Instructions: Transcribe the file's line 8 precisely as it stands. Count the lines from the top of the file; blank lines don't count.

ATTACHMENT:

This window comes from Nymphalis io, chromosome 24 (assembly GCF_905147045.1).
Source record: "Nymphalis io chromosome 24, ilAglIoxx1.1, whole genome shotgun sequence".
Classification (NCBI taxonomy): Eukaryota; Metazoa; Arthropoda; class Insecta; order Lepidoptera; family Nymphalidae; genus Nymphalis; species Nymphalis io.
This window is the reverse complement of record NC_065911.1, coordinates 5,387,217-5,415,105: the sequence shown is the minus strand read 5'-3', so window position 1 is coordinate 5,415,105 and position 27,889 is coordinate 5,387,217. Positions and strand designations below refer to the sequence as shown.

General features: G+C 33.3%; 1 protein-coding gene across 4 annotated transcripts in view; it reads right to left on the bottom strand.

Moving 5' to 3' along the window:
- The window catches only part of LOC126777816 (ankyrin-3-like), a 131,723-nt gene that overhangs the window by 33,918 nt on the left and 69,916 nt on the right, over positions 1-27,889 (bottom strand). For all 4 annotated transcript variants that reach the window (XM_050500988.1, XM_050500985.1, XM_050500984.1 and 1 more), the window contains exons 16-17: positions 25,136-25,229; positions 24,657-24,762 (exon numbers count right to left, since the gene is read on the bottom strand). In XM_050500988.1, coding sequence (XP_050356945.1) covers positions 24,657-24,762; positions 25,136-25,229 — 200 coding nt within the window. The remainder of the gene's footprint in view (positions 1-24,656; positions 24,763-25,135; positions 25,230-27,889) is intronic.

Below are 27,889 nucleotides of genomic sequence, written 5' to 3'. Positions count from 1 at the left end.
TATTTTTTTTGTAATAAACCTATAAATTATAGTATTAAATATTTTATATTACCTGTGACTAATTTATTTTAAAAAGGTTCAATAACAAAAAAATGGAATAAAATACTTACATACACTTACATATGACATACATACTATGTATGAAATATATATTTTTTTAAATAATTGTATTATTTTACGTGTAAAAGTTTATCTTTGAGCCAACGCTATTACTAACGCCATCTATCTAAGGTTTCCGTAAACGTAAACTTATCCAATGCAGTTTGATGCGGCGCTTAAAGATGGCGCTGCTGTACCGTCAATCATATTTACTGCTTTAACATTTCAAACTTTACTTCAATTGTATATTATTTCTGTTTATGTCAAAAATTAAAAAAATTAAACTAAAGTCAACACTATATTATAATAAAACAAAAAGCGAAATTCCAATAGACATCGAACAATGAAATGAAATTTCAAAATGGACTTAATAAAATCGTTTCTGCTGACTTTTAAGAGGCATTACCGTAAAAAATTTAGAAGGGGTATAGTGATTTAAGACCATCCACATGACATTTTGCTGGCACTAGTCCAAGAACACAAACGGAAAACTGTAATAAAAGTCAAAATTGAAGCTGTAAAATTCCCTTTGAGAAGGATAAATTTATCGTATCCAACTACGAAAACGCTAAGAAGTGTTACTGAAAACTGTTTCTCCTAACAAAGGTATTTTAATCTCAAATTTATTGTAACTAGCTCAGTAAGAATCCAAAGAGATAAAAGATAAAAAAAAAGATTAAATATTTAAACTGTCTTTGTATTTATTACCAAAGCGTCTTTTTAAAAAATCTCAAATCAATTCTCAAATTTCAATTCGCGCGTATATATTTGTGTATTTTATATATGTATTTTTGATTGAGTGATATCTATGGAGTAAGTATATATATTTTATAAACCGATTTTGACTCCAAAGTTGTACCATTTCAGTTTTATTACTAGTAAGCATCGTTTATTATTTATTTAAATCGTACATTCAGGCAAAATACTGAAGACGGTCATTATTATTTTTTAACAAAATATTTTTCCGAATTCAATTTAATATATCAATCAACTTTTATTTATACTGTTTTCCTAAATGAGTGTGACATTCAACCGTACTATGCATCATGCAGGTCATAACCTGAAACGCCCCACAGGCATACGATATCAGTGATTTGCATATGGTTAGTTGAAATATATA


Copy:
Below are 27,889 nucleotides of genomic sequence, written 5' to 3'. Positions count from 1 at the left end.